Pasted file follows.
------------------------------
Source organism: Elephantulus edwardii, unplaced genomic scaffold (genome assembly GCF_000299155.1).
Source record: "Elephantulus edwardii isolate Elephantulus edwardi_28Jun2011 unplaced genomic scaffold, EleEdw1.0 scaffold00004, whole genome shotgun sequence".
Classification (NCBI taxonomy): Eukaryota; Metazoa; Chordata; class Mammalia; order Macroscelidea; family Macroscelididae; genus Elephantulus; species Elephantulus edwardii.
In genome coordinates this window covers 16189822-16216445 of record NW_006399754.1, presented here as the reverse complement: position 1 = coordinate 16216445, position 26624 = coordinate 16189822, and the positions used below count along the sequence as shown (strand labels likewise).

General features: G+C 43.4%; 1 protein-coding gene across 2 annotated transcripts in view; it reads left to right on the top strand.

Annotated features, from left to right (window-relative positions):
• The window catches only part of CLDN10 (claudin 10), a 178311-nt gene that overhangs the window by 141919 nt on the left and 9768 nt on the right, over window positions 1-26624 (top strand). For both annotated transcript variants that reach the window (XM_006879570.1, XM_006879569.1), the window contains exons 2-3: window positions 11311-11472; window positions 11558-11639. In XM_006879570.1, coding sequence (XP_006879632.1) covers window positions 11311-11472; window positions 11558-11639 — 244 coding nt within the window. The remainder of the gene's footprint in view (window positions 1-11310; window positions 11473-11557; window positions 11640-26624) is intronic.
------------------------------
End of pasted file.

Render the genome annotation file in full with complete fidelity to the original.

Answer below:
Source organism: Elephantulus edwardii, unplaced genomic scaffold (genome assembly GCF_000299155.1).
Source record: "Elephantulus edwardii isolate Elephantulus edwardi_28Jun2011 unplaced genomic scaffold, EleEdw1.0 scaffold00004, whole genome shotgun sequence".
Classification (NCBI taxonomy): Eukaryota; Metazoa; Chordata; class Mammalia; order Macroscelidea; family Macroscelididae; genus Elephantulus; species Elephantulus edwardii.
In genome coordinates this window covers 16189822-16216445 of record NW_006399754.1, presented here as the reverse complement: position 1 = coordinate 16216445, position 26624 = coordinate 16189822, and the positions used below count along the sequence as shown (strand labels likewise).

General features: G+C 43.4%; 1 protein-coding gene across 2 annotated transcripts in view; it reads left to right on the top strand.

Annotated features, from left to right (window-relative positions):
• The window catches only part of CLDN10 (claudin 10), a 178311-nt gene that overhangs the window by 141919 nt on the left and 9768 nt on the right, over window positions 1-26624 (top strand). For both annotated transcript variants that reach the window (XM_006879570.1, XM_006879569.1), the window contains exons 2-3: window positions 11311-11472; window positions 11558-11639. In XM_006879570.1, coding sequence (XP_006879632.1) covers window positions 11311-11472; window positions 11558-11639 — 244 coding nt within the window. The remainder of the gene's footprint in view (window positions 1-11310; window positions 11473-11557; window positions 11640-26624) is intronic.